“Take the $18,000 for writing poetry that “explores indigeneity and love in the time of climate change,” for example.”
In this case, the poet is Tayi Tibble (Te Whānau-ā-Apanui/Ngāti Porou), easily one of the most important young Māori writers today, and certainly one of the most read of any living poet in Aotearoa right now.
One of Aotearoa's most popular poets, Tayi Tibble. Photo: Nicola Edmonds.
One gets the impression that Walls finds something amusing about the “indigeneity” part, but it is an accepted reality that indigenous peoples, often already marginalised, are especially vulnerable to the effects of climate change.
“It’s easy to take aim at the Creative NZ funding,” says Walls, “and to poke holes in what the Government’s decided to fund through its $55m “public interest journalism” fund.”
Clearly. Low hanging fruit and all that. He does try to intimate, unsuccessfully, that his tongue is in cheek:
“And yes, although $21,800 for the writing music that forms a song-cycle from the suburban labyrinth is a relatively small amount when considering the Government’s mammoth budget, other larger projects are harder to ignore.”
Cameras on fishing boats: Bad. The Jobs for Nature scheme: Bad. Apparently, the “whopping $1.22 billion was spent on the jobs for nature scheme – as a little perspective, that’s enough to buy roughly 1000 houses in Auckland.”
Where are these thousand houses for sale? But I digress. Back to the arts.
Walls goes on to ask: “Are they important projects? Maybe. Should they have been the Government’s focus in these unprecedented times? Absolutely not.”
Keep in mind that the money spent on these things is a tiny portion of the whole.
“The currency of politics is opportunity cost – what project has missed out on funding as a result of another getting the nod from the Beehive. … In the case of the COVID-19 Recovery Fund, every cent spent on commissioning podcasts, picture books and poetry is money not spent on New Zealand’s health care system.”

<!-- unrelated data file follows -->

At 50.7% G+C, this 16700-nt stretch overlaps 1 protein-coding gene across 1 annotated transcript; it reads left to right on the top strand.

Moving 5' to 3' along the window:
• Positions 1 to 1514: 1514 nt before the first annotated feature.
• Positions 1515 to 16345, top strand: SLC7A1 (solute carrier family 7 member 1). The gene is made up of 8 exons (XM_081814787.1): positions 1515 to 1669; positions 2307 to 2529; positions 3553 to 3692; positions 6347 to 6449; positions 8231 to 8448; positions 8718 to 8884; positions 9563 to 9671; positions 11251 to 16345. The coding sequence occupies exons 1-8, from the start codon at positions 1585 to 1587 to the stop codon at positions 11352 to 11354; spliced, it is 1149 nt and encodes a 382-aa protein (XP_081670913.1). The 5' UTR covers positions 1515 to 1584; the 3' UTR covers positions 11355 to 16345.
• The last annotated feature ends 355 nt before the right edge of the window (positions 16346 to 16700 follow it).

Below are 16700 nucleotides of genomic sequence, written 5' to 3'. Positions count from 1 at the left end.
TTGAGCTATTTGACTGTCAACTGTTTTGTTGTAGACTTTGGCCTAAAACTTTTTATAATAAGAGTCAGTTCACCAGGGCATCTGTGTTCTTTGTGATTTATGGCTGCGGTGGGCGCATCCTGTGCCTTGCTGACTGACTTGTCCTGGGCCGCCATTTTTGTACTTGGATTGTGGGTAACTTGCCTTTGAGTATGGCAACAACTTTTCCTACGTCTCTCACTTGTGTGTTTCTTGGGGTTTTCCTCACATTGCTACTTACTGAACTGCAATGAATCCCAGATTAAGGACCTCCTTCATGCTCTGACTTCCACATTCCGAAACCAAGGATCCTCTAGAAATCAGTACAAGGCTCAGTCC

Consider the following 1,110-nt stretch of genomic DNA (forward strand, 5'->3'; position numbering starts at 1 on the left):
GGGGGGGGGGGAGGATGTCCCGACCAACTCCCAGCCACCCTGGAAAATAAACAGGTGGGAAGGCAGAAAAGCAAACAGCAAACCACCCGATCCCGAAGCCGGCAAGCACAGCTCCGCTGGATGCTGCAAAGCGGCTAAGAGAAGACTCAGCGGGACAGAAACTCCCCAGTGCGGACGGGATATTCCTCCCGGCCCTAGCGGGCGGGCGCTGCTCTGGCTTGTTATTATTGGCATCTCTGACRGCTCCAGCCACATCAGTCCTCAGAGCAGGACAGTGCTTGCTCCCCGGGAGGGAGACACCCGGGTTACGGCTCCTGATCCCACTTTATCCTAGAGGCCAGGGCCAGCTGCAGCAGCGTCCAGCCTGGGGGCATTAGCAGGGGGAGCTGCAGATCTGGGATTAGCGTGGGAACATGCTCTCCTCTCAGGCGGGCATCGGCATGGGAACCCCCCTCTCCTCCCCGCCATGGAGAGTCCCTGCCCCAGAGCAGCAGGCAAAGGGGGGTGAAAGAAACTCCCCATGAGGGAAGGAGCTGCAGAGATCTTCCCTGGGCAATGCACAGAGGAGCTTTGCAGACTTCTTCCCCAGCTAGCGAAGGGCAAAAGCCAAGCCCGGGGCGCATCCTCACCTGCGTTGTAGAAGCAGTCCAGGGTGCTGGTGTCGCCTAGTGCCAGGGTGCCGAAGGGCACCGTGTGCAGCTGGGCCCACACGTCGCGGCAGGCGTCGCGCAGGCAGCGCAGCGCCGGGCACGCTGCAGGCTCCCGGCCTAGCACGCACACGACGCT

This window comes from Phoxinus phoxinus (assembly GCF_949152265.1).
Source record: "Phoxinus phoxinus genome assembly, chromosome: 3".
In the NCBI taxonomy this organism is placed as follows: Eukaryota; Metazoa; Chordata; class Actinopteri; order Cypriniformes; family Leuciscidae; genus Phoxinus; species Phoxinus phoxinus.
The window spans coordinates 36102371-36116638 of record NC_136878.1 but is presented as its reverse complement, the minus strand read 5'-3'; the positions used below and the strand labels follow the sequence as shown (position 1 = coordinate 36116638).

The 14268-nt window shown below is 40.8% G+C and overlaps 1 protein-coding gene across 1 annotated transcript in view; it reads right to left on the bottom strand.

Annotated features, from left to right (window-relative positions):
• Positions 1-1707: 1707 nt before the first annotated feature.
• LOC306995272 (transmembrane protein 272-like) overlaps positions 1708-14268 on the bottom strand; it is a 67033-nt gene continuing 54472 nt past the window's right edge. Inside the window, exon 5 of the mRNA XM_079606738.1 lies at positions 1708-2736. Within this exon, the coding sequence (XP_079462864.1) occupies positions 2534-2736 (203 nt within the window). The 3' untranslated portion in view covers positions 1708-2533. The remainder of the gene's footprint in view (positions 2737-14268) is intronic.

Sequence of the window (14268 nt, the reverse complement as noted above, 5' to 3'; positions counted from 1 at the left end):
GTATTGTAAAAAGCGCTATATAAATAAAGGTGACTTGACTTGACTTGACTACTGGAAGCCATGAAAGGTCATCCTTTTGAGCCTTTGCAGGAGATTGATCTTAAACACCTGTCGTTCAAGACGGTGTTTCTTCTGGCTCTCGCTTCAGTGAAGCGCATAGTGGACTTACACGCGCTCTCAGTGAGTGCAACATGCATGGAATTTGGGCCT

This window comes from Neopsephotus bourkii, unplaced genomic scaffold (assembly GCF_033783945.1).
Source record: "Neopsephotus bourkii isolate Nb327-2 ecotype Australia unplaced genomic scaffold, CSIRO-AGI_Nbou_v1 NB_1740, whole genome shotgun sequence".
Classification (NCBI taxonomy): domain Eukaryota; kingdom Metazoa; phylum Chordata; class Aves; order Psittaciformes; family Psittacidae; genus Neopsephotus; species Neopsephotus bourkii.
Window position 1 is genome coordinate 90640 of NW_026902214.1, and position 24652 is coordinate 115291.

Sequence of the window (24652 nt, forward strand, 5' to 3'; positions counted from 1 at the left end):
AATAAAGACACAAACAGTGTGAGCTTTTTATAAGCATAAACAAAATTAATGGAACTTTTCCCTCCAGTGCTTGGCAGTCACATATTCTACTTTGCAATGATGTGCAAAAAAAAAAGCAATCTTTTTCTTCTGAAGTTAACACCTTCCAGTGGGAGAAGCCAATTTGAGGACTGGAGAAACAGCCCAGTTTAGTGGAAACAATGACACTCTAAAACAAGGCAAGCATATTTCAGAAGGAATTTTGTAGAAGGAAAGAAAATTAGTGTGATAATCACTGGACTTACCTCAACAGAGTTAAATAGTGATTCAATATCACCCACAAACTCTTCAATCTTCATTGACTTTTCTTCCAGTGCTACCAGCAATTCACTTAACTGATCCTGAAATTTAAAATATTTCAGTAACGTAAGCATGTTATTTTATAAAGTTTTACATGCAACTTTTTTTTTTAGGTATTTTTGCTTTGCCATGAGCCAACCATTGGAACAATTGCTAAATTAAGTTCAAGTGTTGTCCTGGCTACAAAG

As the wise young Rabbi Yeshua bar Yosef - better known as Jesus Christ - once said, “Man cannot live on bread alone” (Matthew 4:4). Living with a pandemic, as we are, we need the arts in a wide diversity of forms.
“That’s more hospital beds – not funding the instrumental arrangement of 10 songs for children, from ideas given by children,” says Walls. “More money for New Zealand’s hospitals – not funding for obscure and wasteful projects in the name of the ‘COVID Recovery’".
Why does it have to be an either/or scenario? Can you imagine how miserable Auckland’s level 4 lockdown would be without books, movies, music? Creativity is an essential part of mental and emotional health.
Consider that word “wasteful”.
The arts and creative sectors were worth about $10.98 billion to our economy to March 2020, or over 3% of GDP. Elsewhere I have examined the benefits to Aotearoa of a vibrant arts sector, and compared to the sort of Government money thrown at professional sport in this country, it seems churlish to even mention it.
It’s a truism that many accept the arts as a public good but don’t especially want to put their hand in their pocket for it. If our Rich Listers were outstanding patrons, if people helped bake the bread of the art world’s Little Red Hens rather than just enjoying eating it, things might be different.
The arts sector is just as deserving of what little it gets as any other sector. Imagine what it could achieve if it was paid commensurately to what it actually does.